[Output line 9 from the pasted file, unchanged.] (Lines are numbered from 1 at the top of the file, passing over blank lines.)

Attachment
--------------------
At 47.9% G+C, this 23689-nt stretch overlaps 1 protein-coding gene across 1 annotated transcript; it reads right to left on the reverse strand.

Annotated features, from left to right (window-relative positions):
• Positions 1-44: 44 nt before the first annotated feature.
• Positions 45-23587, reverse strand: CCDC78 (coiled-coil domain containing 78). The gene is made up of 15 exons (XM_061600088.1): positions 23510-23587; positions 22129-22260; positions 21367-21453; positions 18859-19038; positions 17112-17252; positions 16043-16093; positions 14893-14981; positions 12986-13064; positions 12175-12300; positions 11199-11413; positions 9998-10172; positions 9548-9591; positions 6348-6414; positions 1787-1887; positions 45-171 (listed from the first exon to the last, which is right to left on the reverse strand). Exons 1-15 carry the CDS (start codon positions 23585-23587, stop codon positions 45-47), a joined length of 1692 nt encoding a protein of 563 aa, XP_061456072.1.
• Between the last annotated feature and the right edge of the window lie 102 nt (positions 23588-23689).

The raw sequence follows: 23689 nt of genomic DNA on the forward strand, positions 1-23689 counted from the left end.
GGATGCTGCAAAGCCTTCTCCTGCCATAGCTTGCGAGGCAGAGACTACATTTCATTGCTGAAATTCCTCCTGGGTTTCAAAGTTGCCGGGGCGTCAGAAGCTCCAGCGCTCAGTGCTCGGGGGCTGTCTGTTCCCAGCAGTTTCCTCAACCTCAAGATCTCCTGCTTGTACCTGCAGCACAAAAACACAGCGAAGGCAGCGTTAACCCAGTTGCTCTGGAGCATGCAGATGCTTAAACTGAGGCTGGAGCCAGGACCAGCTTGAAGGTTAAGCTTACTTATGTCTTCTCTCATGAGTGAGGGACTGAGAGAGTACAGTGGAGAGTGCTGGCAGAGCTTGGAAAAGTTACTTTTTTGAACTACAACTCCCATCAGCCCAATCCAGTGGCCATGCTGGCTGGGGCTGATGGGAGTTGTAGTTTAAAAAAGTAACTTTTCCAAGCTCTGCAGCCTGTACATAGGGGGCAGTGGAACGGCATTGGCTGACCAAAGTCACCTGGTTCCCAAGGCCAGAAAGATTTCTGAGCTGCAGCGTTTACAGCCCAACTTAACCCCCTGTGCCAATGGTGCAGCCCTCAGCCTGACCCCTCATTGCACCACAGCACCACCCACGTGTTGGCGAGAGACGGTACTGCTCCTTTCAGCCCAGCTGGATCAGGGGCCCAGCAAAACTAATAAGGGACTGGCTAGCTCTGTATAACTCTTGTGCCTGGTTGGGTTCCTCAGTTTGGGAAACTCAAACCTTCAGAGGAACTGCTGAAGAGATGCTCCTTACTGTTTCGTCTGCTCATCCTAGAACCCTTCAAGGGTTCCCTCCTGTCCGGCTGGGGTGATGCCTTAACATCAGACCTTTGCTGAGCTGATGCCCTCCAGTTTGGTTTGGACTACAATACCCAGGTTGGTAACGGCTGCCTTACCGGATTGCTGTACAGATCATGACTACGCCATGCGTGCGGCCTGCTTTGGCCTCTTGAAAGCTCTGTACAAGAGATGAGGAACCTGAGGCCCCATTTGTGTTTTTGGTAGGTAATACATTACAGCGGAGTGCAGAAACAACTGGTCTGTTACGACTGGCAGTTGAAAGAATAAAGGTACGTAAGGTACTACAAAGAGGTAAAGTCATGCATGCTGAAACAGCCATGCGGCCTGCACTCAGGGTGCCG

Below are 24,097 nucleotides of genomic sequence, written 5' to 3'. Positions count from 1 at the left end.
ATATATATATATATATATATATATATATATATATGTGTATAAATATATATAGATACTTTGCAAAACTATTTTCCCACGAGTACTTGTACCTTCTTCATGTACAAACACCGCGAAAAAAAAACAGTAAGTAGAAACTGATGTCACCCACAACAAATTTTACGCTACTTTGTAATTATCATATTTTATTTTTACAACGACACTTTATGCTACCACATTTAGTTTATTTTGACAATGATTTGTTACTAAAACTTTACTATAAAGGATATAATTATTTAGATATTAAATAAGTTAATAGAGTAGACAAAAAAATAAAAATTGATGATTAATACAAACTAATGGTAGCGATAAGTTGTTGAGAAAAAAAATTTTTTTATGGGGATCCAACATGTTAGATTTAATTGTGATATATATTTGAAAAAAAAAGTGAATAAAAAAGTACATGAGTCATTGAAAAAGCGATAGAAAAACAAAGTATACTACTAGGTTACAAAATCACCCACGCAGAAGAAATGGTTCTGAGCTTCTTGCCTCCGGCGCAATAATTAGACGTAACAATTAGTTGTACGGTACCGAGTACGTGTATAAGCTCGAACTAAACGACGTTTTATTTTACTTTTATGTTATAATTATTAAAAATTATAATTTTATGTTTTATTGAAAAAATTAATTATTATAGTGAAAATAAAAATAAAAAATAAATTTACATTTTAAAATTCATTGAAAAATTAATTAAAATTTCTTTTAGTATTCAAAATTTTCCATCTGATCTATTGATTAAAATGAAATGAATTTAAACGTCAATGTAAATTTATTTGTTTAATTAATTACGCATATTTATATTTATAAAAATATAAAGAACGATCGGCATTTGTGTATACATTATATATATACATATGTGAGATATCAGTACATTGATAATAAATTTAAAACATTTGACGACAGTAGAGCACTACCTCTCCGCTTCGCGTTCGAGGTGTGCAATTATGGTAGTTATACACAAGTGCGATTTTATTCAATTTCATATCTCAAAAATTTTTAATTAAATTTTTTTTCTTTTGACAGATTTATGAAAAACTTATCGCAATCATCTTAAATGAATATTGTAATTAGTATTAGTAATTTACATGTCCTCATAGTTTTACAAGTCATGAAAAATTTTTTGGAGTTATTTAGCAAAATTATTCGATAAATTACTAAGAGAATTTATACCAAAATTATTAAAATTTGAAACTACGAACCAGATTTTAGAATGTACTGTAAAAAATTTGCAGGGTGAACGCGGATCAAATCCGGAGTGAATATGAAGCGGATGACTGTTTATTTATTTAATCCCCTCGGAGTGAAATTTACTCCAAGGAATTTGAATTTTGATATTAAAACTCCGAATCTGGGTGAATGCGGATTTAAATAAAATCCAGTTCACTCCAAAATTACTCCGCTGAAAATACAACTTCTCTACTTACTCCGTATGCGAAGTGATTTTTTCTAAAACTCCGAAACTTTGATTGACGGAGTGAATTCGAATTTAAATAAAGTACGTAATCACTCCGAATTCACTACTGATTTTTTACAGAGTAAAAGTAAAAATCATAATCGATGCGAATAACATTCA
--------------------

ATATATATATATATATATATATATATATATATATGTGTATAAATATATATAGATACTTTGCAAAACTATTTTCCCACGAGTACTTGTACCTTCTTCATGTACAAACACCGCGAAAAAAAAACAGTAAGTAGAAACTGATGTCACCCACAACAAATTTTACGCTACTTTGTAATTATCATATTTTATTTTTACAACGACACTTTATGCTACCACATTTAGTTTATTTTGACAATGATTTGTTACTAAAACTTTACTATAAAGGATATAATTATTTAGATATTAAATAAGTTAATAGAGTAGACAAAAAAATAAAAATTGATGATTAATACAAACTAATGGTAGCGATAAGTTGTTGAGAAAAAAAATTTTTTTATGGGGATCCAACATGTTAGATTTAATTGTGATATATATTTGAAAAAAAAAGTGAATAAAAAAGTACATGAGTCATTGAAAAAGCGATAGAAAAACAAAGTATACTACTAGGTTACAAAATCACCCACGCAGAAGAAATGGTTCTGAGCTTCTTGCCTCCGGCGCAATAATTAGACGTAACAATTAGTTGTACGGTACCGAGTACGTGTATAAGCTCGAACTAAACGACGTTTTATTTTACTTTTATGTTATAATTATTAAAAATTATAATTTTATGTTTTATTGAAAAAATTAATTATTATAGTGAAAATAAAAATAAAAAATAAATTTACATTTTAAAATTCATTGAAAAATTAATTAAAATTTCTTTTAGTATTCAAAATTTTCCATCTGATCTATTGATTAAAATGAAATGAATTTAAACGTCAATGTAAATTTATTTGTTTAATTAATTACGCATATTTATATTTATAAAAATATAAAGAACGATCGGCATTTGTGTATACATTATATATATACATATGTGAGATATCAGTACATTGATAATAAATTTAAAACATTTGACGACAGTAGAGCACTACCTCTCCGCTTCGCGTTCGAGGTGTGCAATTATGGTAGTTATACACAAGTGCGATTTTATTCAATTTCATATCTCAAAAATTTTTAATTAAATTTTTTTTCTTTTGACAGATTTATGAAAAACTTATCGCAATCATCTTAAATGAATATTGTAATTAGTATTAGTAATTTACATGTCCTCATAGTTTTACAAGTCATGAAAAATTTTTTGGAGTTATTTAGCAAAATTATTCGATAAATTACTAAGAGAATTTATACCAAAATTATTAAAATTTGAAACTACGAACCAGATTTTAGAATGTACTGTAAAAAATTTGCAGGGTGAACGCGGATCAAATCCGGAGTGAATATGAAGCGGATGACTGTTTATTTATTTAATCCCCTCGGAGTGAAATTTACTCCAAGGAATTTGAATTTTGATATTAAAACTCCGAATCTGGGTGAATGCGGATTTAAATAAAATCCAGTTCACTCCAAAATTACTCCGCTGAAAATACAACTTCTCTACTTACTCCGTATGCGAAGTGATTTTTTCTAAAACTCCGAAACTTTGATTGACGGAGTGAATTCGAATTTAAATAAAGTACGTAATCACTCCGAATTCACTACTGATTTTTTACAGAGTAAAAGTAAAAATCATAATCGATGCGAATAACATTCA